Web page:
ADD and Athletics thread

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Reading these last few posts today have brought me to tears. My dinner almost bubbled over, I was so taken by the posts and especially to Linsul's reponse of every point I made. Linsul, your active interest in my situation is heart warming beyond words. If this is how you respond to someone you only know through the lens of a computer, I can only imagine the wealth of interest you shower over your athletes and all children you personally come into contact with.
Teaching has always been my career of choice. The impact I am due to make on the life of a child is why I became so interested in teaching. Every child is like a diamond in the rough. Polish them off and oh boy just watch them shine! Sometimes, my students blow the dust off me and make me think of things differently. Kids are remarkable that way!!
The ADD/ADHD child is so misunderstood. Long are the days that we should think that ALL children can be made to fit into one mold. We know too much of a child's development to fall to that excuse. Yet, this is a reality in many schools and gyms across the world. Linsul, Coach Molly, and all posters in this thread thank you from the bottom of my heart for your interest in this heavy matter. My son will perservere despite the troubles he has faced and will encounter in his future. His accountability with his own actions will make him the strong, determined, hard working, upstanding man I know he is destined to become.

Linsul, That "fire" is alive and well! I have already begun to make my intentions known at the school where I teach. Children need dedicated adults in their lives that believe in their potential at what ever capacity. Thanks again friend!:)
Thankyou so much for posting this topic. Several weeks ago I was a bit upset about several responses to a post and I responded with this post:

" Unhealthy Rivalry of Parents

I am a coach and a mother of three gymnasts. One DS with ADHD (medicated) and another DS with Tourettes Syndrome (with borderline ADHD - unmedicated) and one DS with no behavioural problems at all. I have at times been frustrated and embarrassed by the behaviour of my children who have ADHD.

My youngest child with ADHD (medicated) is now in level 6 and has been very challenging to coach. He has been medicated for almost 12 months which has drastically improved our family life. One of the groups I coach has two children with ADHD and one with Bipolar disorder. It is very hard work.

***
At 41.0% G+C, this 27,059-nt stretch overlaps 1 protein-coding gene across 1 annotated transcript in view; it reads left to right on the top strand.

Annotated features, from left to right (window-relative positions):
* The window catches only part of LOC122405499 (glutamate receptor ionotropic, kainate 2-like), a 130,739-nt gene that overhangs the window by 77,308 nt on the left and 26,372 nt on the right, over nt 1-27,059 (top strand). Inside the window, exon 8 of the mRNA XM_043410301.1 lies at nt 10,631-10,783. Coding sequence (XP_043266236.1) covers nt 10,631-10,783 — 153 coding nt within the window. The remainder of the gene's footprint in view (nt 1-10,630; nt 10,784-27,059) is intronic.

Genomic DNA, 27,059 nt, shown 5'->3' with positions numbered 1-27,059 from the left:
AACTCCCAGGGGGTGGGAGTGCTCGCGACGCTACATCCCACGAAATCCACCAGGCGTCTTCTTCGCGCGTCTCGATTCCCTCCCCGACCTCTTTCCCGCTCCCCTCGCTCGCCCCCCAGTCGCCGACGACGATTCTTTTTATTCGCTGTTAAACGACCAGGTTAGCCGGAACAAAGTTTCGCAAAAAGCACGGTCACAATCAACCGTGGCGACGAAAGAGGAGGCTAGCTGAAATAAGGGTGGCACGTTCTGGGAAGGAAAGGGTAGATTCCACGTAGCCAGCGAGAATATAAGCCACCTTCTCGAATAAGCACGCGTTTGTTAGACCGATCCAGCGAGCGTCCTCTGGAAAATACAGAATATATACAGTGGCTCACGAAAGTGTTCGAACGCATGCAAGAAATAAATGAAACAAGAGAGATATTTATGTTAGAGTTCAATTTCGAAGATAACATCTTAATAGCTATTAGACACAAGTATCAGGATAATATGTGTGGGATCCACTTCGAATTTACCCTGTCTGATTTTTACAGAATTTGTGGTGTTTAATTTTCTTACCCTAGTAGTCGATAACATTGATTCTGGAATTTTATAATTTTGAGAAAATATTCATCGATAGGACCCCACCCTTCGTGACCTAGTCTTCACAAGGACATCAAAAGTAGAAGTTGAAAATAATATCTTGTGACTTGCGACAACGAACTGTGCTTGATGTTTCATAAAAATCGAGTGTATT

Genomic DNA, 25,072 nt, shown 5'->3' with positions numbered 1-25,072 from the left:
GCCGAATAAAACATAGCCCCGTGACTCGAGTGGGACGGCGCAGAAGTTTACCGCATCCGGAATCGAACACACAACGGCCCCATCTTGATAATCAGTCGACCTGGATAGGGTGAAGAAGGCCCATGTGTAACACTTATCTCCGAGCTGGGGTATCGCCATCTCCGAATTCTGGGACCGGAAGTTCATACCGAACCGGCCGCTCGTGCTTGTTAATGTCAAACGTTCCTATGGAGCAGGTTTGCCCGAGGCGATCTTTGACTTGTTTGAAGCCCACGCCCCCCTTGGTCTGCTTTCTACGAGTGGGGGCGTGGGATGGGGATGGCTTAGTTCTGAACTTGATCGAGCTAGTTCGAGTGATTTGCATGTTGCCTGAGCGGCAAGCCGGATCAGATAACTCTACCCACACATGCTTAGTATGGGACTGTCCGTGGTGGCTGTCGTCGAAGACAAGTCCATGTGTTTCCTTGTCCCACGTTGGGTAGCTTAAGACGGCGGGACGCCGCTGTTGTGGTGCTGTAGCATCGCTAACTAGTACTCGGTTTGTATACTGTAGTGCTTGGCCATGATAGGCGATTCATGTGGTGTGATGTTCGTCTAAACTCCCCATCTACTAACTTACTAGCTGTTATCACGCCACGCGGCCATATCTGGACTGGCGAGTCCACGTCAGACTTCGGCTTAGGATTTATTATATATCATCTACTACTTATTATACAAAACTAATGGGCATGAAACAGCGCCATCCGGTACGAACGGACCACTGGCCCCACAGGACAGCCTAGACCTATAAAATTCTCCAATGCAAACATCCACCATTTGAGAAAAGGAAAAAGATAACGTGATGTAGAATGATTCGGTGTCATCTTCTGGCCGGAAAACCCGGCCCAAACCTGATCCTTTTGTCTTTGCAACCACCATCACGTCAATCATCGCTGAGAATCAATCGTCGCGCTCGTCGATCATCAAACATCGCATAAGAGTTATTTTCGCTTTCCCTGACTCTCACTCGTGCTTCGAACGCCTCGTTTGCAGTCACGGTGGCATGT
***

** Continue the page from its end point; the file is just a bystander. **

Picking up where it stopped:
My son did not get ADHD because of the way I brought him up. He did not get ADHD because I failed to discipline him or because of the way I mother him. The mothers of the other two children also did not make their children that way. Mental illness and disorders like ADHD are real conditions caused by imbalances in the chemicals of the brain. My oldest son is very level headed and fantastic to coach and has absolutely no behavioural problems at all.

My brother had schizophrenia so I have a family history of mental illness and have experienced the stigma within society that goes with that. My experiences have shown me that if someone had a physical disability people show empathy and compassion if someone has a mental illness the person can at times be shunned and not understood.

At our club we make an effort to embrace children whatever physical or mental issues they may have.

It is essential when coaching kids with behavioural problems like ADHD that there are very clear discipline policies in place. These children generally need structure, they need very clear guidelines about what, where and how all things in the lesson will be done. They need to have explained exactly what will and will not be tolerated. If they do anything dangerous they need immediate discipline. There needs to be constant communication with the parents. Coaches need eyes in the back of their head! If their behaviour is a danger to others then this needs to be addressed. As a club we have banned gymnasts for periods of up to 2 weeks for doing something dangerous, violent or distructive.